• Jim Martin

      Thanks for sharing your experiences with StrengthsFinder, Joy.

  • http://jeremystatton.com/ Jeremy Statton

    Focusing on strengths makes so much sense, but it is something I have just never done. Obstacles? Time. Effort. Interest. But I am sure that the time and effort that goes into developing a plan can save me in the long run.

    • http://michaelhyatt.com/ Michael Hyatt

      Absolutely. Nothing wastes time and resources more than operating from your weaknesses rather than your strengths.

  • http://www.personal-success-factors.com/ steveborgman

    Hi, Michael.  I love both of the strengths finder resources you talked about.  For a long time, I knew what my strengths were, but felt that I should be strong where I was weak.  Ironically, some of my strengths I actually considered weaknesses!  It’s a relief to actually accept, embrace, and apply those strengths instead of looking down at them.

  • Helen SH Lee

    It’s again a timely podcast to me as I just finished my Strength Finders 2.0 self-assessment last on Aug 9 2012, exactly two weeks ago.  My favorite author recommended this book. Guess what are my 5 strengths?
    http://kamah.wordpress.com/2012/08/09/strengths-finder-2-0/ 
    1. Focus 2.Competition (unbelievable!) 3. Achiever 4. Analytical and 5. Futuristic. 
    Now, I’d better follow Mic’s advice to share my results with my boss and my friends.

    • http://michaelhyatt.com/ Michael Hyatt

      You have a great list of strengths, Helen. Watch out, world!

  • http://www.professionalcontentcreation.com/ Rebecca Livermore

    As a self-employed person with multiple clients and service offerings, this is incredibly helpful to me because it helps me see why I’m happy or unhappy in certain working relationships. Some clients have done a great job of allowing me to play to my strengths, and others not so much.

    It also helps me to see the value of offering “a la carte” services that are very specific to my strengths, rather than trying to do everything that every client needs.

    • http://www.whiteboardbusiness.com/ Dallon Christensen

      Rebecca, I’m in the exact same situation. I’ve taken on 1-2 projects as I’ve launched my business that I maybe didn’t want to take or weren’t in my strengths. The good news is that I’m early enough in my business where I can really identify my strengths, so I can develop my niche and marketing message around my strengths without really harming my business. I want to get to the point where I’m always working in my strengths (Learner, Winning Others Over, Input, Activator, Communicator).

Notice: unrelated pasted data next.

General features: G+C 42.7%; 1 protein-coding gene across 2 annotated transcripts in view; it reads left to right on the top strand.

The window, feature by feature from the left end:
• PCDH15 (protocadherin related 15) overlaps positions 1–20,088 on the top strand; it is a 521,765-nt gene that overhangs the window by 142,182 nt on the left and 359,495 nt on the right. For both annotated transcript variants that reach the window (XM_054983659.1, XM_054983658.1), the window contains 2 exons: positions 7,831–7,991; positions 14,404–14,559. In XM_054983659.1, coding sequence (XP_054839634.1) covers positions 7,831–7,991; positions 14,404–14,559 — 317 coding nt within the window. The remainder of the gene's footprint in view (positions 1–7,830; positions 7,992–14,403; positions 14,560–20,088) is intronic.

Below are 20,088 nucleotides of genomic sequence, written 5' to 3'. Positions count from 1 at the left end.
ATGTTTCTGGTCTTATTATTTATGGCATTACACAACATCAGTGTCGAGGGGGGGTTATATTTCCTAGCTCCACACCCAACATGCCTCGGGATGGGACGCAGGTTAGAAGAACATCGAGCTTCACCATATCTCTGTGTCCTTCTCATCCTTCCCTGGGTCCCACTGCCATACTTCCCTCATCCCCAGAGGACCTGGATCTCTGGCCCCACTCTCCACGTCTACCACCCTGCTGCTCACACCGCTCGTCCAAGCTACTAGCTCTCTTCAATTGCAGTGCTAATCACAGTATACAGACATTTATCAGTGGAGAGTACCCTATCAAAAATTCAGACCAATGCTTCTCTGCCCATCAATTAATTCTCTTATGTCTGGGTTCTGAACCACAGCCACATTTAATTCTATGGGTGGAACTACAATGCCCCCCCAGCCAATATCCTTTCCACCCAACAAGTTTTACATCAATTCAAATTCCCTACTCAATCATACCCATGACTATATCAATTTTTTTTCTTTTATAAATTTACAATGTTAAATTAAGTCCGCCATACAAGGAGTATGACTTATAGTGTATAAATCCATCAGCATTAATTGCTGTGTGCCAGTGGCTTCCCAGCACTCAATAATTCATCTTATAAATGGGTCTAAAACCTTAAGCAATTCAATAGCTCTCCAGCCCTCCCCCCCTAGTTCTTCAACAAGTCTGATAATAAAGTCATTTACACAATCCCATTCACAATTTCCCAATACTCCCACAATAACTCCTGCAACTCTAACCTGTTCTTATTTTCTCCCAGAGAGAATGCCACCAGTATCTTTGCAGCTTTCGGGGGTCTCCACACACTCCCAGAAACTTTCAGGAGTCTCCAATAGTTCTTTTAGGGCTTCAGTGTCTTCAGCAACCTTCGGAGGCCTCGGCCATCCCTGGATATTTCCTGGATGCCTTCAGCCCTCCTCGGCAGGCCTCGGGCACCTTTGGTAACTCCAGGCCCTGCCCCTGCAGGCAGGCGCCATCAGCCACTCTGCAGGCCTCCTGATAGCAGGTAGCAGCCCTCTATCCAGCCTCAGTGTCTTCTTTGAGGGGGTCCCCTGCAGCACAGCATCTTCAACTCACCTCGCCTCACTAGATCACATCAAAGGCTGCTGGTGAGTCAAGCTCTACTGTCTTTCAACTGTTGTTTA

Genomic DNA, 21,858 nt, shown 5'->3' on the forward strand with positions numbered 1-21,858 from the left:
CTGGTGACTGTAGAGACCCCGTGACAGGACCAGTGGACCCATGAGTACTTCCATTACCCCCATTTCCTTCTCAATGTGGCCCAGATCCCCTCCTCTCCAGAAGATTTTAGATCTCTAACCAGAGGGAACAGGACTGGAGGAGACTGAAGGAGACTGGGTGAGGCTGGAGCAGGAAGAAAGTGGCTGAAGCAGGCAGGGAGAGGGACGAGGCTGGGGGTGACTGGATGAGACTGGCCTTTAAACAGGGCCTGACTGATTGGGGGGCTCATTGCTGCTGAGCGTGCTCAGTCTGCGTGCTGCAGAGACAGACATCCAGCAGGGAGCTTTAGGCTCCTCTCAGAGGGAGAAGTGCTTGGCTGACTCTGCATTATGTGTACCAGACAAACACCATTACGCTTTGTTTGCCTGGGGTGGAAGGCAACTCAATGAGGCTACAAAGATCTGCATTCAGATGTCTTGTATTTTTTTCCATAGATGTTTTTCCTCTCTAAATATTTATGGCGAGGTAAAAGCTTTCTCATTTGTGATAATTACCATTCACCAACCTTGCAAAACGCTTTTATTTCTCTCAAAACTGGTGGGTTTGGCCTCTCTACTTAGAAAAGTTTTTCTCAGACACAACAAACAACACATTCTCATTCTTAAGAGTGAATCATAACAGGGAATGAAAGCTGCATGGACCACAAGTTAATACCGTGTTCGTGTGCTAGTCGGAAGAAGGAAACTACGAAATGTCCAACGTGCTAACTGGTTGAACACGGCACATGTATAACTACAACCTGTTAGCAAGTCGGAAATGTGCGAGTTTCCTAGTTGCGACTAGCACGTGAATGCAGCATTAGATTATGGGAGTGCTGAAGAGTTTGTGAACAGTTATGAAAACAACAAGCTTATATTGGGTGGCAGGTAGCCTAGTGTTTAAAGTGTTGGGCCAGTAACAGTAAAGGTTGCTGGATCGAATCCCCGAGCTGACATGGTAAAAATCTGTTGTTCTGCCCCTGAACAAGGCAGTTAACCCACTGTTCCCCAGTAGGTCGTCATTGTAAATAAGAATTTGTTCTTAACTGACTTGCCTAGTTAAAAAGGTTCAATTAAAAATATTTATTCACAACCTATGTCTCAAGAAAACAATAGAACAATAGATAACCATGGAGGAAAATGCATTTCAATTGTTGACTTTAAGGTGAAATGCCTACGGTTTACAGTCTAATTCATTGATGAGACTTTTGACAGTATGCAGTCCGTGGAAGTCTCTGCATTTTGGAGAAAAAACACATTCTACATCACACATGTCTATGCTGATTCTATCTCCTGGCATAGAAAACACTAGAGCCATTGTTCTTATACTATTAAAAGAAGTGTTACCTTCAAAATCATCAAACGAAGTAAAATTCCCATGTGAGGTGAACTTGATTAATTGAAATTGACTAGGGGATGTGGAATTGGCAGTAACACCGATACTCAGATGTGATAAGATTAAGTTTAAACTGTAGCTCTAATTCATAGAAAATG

• Jim Martin

      Rebecca, I have worked for many years with churches.  I find that I feel the greatest satisfaction when people in these churches encourage in me what I perceive to be strengths.  I have felt great frustration, however, when I sense that some really want me to spend time doing things that I am just not gifted to do.  Thanks.

  • http://successbeginstoday.org/wordpress John Richardson

    I have found the strength’s test to be very helpful. We brought it in and had our leadership team take the test on my previous job. It really helps the team see who the go-to person is for different tasks. My top strength is ideation, which is helpful to know, not only from a strengths point of view, but also from a weakness viewpoint. Having others do things that I’m not good at and being able to focus on my key strength’s area, can help the whole department.

    I also enjoy Sally Hogshead’s Fascination test. Her multiple choice exercise shows how other people view you. The combination of both of these tests can give you great insight when interacting with others. A great team activity!

  • http://www.dianeyuhas.com/ Diane Yuhas

    Operating out of my strengths zone would result in a new career for me! Right now I’m home full-time caring for my elderly mom. Before this I worked in nursing for about 25 years. I always knew that nursing was not my passion, but didn’t really know why. I was a good nurse, but not a great nurse. Listening to your podcast made me realize this was probably because nursing, especially emergency nursing, required that I work out of my weakness rather than my strengths. Thanks for a great podcast.

    • http://michaelhyatt.com/ Michael Hyatt

      You’re welcome, Diane. I have had similar revelations about myself.

  • http://www.karisslynch.com Kariss Lynch

    I spent a summer at a college leadership program where we took the Strengths Finder. It was one of the most beneficial tools I have ever had at my disposal, especially as I looked to begin a career  that would utilize my strengths. I highly recommend this resource!

  • http://www.whiteboardbusiness.com/ Dallon Christensen